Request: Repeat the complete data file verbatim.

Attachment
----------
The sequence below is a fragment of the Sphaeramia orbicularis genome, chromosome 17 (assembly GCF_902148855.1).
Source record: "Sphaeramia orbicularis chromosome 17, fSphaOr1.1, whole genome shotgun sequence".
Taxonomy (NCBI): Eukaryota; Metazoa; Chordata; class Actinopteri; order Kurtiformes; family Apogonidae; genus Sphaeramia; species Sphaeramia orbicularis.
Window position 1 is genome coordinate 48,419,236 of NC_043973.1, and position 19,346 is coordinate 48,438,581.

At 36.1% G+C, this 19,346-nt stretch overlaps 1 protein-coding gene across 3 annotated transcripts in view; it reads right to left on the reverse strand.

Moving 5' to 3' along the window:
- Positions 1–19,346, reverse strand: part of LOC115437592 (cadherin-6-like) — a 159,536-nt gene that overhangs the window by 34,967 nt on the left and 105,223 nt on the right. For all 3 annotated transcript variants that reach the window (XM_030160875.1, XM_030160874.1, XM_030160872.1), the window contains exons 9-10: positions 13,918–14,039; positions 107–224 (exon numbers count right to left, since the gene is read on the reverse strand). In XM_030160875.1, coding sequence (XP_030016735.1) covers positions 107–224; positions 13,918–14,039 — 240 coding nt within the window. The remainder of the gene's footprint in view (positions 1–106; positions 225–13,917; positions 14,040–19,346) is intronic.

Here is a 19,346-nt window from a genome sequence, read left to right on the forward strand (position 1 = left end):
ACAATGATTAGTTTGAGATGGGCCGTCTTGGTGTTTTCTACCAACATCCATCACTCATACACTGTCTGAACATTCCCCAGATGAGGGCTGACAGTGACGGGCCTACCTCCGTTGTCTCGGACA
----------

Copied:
The sequence below is a fragment of the Sphaeramia orbicularis genome, chromosome 17 (assembly GCF_902148855.1).
Source record: "Sphaeramia orbicularis chromosome 17, fSphaOr1.1, whole genome shotgun sequence".
Taxonomy (NCBI): Eukaryota; Metazoa; Chordata; class Actinopteri; order Kurtiformes; family Apogonidae; genus Sphaeramia; species Sphaeramia orbicularis.
Window position 1 is genome coordinate 48,419,236 of NC_043973.1, and position 19,346 is coordinate 48,438,581.

At 36.1% G+C, this 19,346-nt stretch overlaps 1 protein-coding gene across 3 annotated transcripts in view; it reads right to left on the reverse strand.

Moving 5' to 3' along the window:
- Positions 1–19,346, reverse strand: part of LOC115437592 (cadherin-6-like) — a 159,536-nt gene that overhangs the window by 34,967 nt on the left and 105,223 nt on the right. For all 3 annotated transcript variants that reach the window (XM_030160875.1, XM_030160874.1, XM_030160872.1), the window contains exons 9-10: positions 13,918–14,039; positions 107–224 (exon numbers count right to left, since the gene is read on the reverse strand). In XM_030160875.1, coding sequence (XP_030016735.1) covers positions 107–224; positions 13,918–14,039 — 240 coding nt within the window. The remainder of the gene's footprint in view (positions 1–106; positions 225–13,917; positions 14,040–19,346) is intronic.

Here is a 19,346-nt window from a genome sequence, read left to right on the forward strand (position 1 = left end):
ACAATGATTAGTTTGAGATGGGCCGTCTTGGTGTTTTCTACCAACATCCATCACTCATACACTGTCTGAACATTCCCCAGATGAGGGCTGACAGTGACGGGCCTACCTCCGTTGTCTCGGACA